Furthermore, each group had to have a leader, who, by definition had more freedom than the people below him. In other words, the clash of interests between higher and lower ranks could be stronger than the clash of interests among people of the same rank. Therefore, if someone of a lower rank were to report offenses committed by his direct superior he could be suspected of having done so out of envy or in order to replace his superior. This created a situation in which a person of lower rank would have to think twice about reporting anything about his superior, and the superior had latitude in checking on his people and performing his duties. Contributing further to this latitude was the difficulty of drawing an objective line between petty and serious offences. Offences had to be really serious, otherwise the serious punishments meted out would mean no peace, production would be hindered and the community would be thrown into utter poverty.

All of this created a situation in which the center gave up de facto control over lower levels, within certain limits. The limits were basically not criminal but political. If a crime went unpunished and this crime was so serious as to endanger the stability of the community, then the center would have to intervene.

So the theoretical call for constant, selfish check on each other transformed itself into a constant drive to please everybody around. Nobody could afford to have declared enemies - enemies could bring disaster upon oneself, whether one had committed a crime or not. Conversely, friends were one's safety, because they would cover up for one even if one were at fault. This reinforced the central drive to consider crime only in a political sense. A crime would be punished after due consideration of the impact the punishment, as well as the crime, would have on a community. Far from the strict logic of its definition, the system was full of traps and discretionary measures, leading many Westerners to believe that imperial China was anarchic below a certain level, or that imperial rule did not reach below a certain level.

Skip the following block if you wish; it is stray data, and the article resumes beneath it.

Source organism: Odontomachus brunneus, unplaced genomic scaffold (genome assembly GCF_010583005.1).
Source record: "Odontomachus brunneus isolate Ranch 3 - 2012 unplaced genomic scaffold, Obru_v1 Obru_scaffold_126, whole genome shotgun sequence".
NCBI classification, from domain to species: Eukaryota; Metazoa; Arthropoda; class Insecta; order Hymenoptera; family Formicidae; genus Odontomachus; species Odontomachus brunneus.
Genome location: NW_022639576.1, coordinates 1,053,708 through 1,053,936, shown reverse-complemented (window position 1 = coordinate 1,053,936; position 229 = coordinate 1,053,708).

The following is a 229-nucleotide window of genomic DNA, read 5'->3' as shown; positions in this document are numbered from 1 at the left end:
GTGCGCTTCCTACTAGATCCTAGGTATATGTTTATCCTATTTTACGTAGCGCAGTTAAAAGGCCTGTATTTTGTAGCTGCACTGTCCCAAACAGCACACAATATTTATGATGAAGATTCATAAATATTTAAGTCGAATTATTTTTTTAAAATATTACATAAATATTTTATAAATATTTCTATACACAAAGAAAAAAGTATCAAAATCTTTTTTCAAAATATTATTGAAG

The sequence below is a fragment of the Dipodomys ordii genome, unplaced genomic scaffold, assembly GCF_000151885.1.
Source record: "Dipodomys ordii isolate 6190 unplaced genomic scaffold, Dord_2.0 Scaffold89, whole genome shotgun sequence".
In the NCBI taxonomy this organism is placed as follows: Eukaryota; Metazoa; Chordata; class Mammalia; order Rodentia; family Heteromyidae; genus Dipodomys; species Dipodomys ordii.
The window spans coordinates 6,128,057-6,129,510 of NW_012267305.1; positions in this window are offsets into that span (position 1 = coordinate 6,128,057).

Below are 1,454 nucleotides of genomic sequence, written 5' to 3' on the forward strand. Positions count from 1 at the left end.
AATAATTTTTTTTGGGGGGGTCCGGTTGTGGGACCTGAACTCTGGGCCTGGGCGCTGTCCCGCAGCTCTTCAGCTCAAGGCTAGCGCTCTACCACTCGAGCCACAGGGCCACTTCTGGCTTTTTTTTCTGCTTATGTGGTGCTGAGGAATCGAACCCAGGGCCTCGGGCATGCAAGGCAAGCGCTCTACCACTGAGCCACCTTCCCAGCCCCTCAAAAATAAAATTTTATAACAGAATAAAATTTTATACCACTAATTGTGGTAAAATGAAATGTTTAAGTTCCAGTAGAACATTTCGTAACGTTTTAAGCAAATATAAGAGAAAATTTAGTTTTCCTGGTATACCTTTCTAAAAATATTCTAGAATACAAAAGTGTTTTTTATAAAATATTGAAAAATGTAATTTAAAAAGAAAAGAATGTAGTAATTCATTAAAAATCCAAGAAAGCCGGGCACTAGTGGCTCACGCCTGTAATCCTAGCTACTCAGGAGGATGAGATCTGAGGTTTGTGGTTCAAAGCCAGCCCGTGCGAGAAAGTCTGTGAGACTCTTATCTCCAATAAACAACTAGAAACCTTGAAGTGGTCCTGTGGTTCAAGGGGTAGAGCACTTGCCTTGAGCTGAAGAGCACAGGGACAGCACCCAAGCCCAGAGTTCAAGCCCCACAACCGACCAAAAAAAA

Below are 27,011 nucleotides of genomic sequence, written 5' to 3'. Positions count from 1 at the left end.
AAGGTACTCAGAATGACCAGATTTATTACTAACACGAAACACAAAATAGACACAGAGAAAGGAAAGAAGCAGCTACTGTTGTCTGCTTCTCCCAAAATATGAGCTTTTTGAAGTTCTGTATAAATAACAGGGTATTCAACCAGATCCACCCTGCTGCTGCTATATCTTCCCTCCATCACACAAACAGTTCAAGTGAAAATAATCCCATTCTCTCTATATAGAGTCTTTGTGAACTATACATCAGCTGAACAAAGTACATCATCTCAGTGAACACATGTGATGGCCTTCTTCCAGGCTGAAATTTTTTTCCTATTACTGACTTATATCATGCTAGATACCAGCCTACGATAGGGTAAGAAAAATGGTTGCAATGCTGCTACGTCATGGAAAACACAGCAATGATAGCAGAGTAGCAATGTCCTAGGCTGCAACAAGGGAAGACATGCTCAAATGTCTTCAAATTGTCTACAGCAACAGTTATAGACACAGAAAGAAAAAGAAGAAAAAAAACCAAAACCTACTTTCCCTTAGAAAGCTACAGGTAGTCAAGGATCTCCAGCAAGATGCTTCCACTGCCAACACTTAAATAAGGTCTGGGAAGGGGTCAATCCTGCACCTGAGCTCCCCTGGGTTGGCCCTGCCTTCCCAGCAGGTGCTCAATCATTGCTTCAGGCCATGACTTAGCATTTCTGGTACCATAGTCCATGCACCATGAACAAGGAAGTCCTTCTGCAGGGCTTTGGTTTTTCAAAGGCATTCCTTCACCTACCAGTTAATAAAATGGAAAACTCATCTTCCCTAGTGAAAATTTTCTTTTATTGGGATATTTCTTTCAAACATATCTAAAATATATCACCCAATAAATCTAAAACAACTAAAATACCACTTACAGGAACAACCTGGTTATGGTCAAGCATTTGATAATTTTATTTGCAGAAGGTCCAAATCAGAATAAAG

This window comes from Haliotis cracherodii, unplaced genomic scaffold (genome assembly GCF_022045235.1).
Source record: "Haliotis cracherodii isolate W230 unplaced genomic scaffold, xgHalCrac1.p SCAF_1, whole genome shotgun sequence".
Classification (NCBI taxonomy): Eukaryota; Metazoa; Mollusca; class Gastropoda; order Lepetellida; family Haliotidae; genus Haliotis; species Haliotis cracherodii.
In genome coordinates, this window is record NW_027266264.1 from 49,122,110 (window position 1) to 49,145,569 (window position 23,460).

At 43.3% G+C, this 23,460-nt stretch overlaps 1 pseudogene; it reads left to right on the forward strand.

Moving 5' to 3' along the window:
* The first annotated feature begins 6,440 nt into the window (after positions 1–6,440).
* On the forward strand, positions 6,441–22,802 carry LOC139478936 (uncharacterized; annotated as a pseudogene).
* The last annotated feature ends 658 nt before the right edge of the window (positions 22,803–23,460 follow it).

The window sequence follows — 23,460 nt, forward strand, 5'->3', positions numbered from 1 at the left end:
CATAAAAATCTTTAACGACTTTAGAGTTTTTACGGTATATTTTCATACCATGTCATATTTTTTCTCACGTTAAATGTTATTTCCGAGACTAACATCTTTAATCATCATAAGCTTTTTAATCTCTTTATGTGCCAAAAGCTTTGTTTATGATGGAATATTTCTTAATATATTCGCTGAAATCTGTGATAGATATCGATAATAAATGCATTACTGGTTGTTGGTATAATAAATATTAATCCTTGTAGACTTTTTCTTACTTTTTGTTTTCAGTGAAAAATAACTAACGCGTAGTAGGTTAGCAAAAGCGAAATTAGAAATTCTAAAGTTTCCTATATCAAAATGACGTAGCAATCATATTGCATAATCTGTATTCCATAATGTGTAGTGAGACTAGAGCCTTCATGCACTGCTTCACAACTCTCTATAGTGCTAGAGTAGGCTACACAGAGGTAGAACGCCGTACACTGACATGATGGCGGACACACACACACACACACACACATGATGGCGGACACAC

This is partially true, but the advantages of the system should not be forgotten. Without creating a huge, unruly administration, the emperor could reach - if he wanted - any small cell of the empire in an unprecedented way. At the time, no other administration had the same efficiency over such a large constituency of people. The Roman Empire reached out to every citizen, but it did so by strictly limiting the number of citizens. The rest of the empire's population made their own laws. They were subject to Rome's rule, and for it they had to pay taxes and give up land to retired Roman soldiers. But Rome did not administer and control land and population in a way comparable to China. Civil officials were recruited from the army and often still served as military officials. In China it was generally the other way around, with officials, appointed or recruited through civil examinations, serving as military chiefs in case of need.

In Rome, and even more so in feudal times, the personal allegiance of chieftains to a supreme commander was what kept the state together. In China the state was held together by an efficient administration always careful in weighing pros and cons of crime from a superior perspective of national stability, and not simply from the point of view of the objective fault of the subject. If this looks unjust to Western and Westernized eyes, it is partly because Middle Eastern religions accustomed people to the idea that particular actions would meet particular consequences in this or the next world. For China the problem was not to mete out punishment in a way that kept the earthly order consistent with the heavenly order; the problem was to maintain stability, even if that meant overlooking some small faults.